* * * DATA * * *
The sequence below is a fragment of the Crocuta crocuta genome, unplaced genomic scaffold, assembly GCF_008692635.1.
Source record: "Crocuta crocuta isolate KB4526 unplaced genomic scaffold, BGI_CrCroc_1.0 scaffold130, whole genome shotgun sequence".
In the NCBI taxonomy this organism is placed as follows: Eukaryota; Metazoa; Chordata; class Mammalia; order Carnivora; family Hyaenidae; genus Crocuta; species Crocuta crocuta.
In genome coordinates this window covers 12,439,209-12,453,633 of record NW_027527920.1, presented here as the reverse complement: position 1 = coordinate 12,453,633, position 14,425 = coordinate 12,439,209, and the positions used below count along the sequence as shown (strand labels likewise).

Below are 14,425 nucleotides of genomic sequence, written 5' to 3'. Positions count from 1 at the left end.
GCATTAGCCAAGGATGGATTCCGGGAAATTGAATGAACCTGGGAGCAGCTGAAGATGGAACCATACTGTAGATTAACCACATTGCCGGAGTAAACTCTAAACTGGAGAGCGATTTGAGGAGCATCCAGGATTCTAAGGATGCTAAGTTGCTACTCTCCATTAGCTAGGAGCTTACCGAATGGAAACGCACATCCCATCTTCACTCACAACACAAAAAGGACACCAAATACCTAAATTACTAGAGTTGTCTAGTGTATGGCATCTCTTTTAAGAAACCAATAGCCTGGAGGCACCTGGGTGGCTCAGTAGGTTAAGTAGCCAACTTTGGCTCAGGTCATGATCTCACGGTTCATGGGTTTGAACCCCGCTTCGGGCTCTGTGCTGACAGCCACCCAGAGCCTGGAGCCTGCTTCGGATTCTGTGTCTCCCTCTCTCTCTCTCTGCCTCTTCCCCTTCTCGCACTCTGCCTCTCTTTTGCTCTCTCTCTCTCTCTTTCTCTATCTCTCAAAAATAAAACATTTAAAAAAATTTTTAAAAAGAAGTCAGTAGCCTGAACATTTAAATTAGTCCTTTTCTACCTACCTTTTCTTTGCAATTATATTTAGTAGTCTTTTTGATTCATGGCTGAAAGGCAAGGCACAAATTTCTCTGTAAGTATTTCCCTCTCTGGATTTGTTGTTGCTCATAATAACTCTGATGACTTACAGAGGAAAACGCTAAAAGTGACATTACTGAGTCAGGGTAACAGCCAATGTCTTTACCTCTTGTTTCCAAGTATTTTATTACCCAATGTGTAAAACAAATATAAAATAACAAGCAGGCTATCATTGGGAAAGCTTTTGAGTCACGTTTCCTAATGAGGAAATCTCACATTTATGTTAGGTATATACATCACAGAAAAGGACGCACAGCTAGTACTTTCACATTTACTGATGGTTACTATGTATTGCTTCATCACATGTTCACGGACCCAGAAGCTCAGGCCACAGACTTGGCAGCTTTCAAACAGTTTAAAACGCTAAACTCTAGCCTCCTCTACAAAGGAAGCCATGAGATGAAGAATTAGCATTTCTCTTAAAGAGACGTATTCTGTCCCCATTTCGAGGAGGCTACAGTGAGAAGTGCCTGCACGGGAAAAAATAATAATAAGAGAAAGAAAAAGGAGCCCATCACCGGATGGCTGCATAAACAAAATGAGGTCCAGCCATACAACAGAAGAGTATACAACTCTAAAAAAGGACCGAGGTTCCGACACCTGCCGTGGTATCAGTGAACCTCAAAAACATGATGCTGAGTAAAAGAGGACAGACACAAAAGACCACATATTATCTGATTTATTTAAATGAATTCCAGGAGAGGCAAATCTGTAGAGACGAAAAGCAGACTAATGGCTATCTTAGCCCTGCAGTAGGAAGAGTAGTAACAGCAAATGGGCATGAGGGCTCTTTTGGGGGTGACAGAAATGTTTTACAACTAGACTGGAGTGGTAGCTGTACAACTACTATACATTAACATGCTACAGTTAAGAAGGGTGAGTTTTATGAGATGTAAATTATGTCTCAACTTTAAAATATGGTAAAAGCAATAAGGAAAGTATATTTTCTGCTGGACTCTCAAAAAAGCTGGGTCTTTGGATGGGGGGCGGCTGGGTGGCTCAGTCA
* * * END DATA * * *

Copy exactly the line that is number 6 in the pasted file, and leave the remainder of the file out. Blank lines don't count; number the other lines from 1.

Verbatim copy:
GCATTAGCCAAGGATGGATTCCGGGAAATTGAATGAACCTGGGAGCAGCTGAAGATGGAACCATACTGTAGATTAACCACATTGCCGGAGTAAACTCTAAACTGGAGAGCGATTTGAGGAGCATCCAGGATTCTAAGGATGCTAAGTTGCTACTCTCCATTAGCTAGGAGCTTACCGAATGGAAACGCACATCCCATCTTCACTCACAACACAAAAAGGACACCAAATACCTAAATTACTAGAGTTGTCTAGTGTATGGCATCTCTTTTAAGAAACCAATAGCCTGGAGGCACCTGGGTGGCTCAGTAGGTTAAGTAGCCAACTTTGGCTCAGGTCATGATCTCACGGTTCATGGGTTTGAACCCCGCTTCGGGCTCTGTGCTGACAGCCACCCAGAGCCTGGAGCCTGCTTCGGATTCTGTGTCTCCCTCTCTCTCTCTCTGCCTCTTCCCCTTCTCGCACTCTGCCTCTCTTTTGCTCTCTCTCTCTCTCTTTCTCTATCTCTCAAAAATAAAACATTTAAAAAAATTTTTAAAAAGAAGTCAGTAGCCTGAACATTTAAATTAGTCCTTTTCTACCTACCTTTTCTTTGCAATTATATTTAGTAGTCTTTTTGATTCATGGCTGAAAGGCAAGGCACAAATTTCTCTGTAAGTATTTCCCTCTCTGGATTTGTTGTTGCTCATAATAACTCTGATGACTTACAGAGGAAAACGCTAAAAGTGACATTACTGAGTCAGGGTAACAGCCAATGTCTTTACCTCTTGTTTCCAAGTATTTTATTACCCAATGTGTAAAACAAATATAAAATAACAAGCAGGCTATCATTGGGAAAGCTTTTGAGTCACGTTTCCTAATGAGGAAATCTCACATTTATGTTAGGTATATACATCACAGAAAAGGACGCACAGCTAGTACTTTCACATTTACTGATGGTTACTATGTATTGCTTCATCACATGTTCACGGACCCAGAAGCTCAGGCCACAGACTTGGCAGCTTTCAAACAGTTTAAAACGCTAAACTCTAGCCTCCTCTACAAAGGAAGCCATGAGATGAAGAATTAGCATTTCTCTTAAAGAGACGTATTCTGTCCCCATTTCGAGGAGGCTACAGTGAGAAGTGCCTGCACGGGAAAAAATAATAATAAGAGAAAGAAAAAGGAGCCCATCACCGGATGGCTGCATAAACAAAATGAGGTCCAGCCATACAACAGAAGAGTATACAACTCTAAAAAAGGACCGAGGTTCCGACACCTGCCGTGGTATCAGTGAACCTCAAAAACATGATGCTGAGTAAAAGAGGACAGACACAAAAGACCACATATTATCTGATTTATTTAAATGAATTCCAGGAGAGGCAAATCTGTAGAGACGAAAAGCAGACTAATGGCTATCTTAGCCCTGCAGTAGGAAGAGTAGTAACAGCAAATGGGCATGAGGGCTCTTTTGGGGGTGACAGAAATGTTTTACAACTAGACTGGAGTGGTAGCTGTACAACTACTATACATTAACATGCTACAGTTAAGAAGGGTGAGTTTTATGAGATGTAAATTATGTCTCAACTTTAAAATATGGTAAAAGCAATAAGGAAAGTATATTTTCTGCTGGACTCTCAAAAAAGCTGGGTCTTTGGATGGGGGGCGGCTGGGTGGCTCAGTCA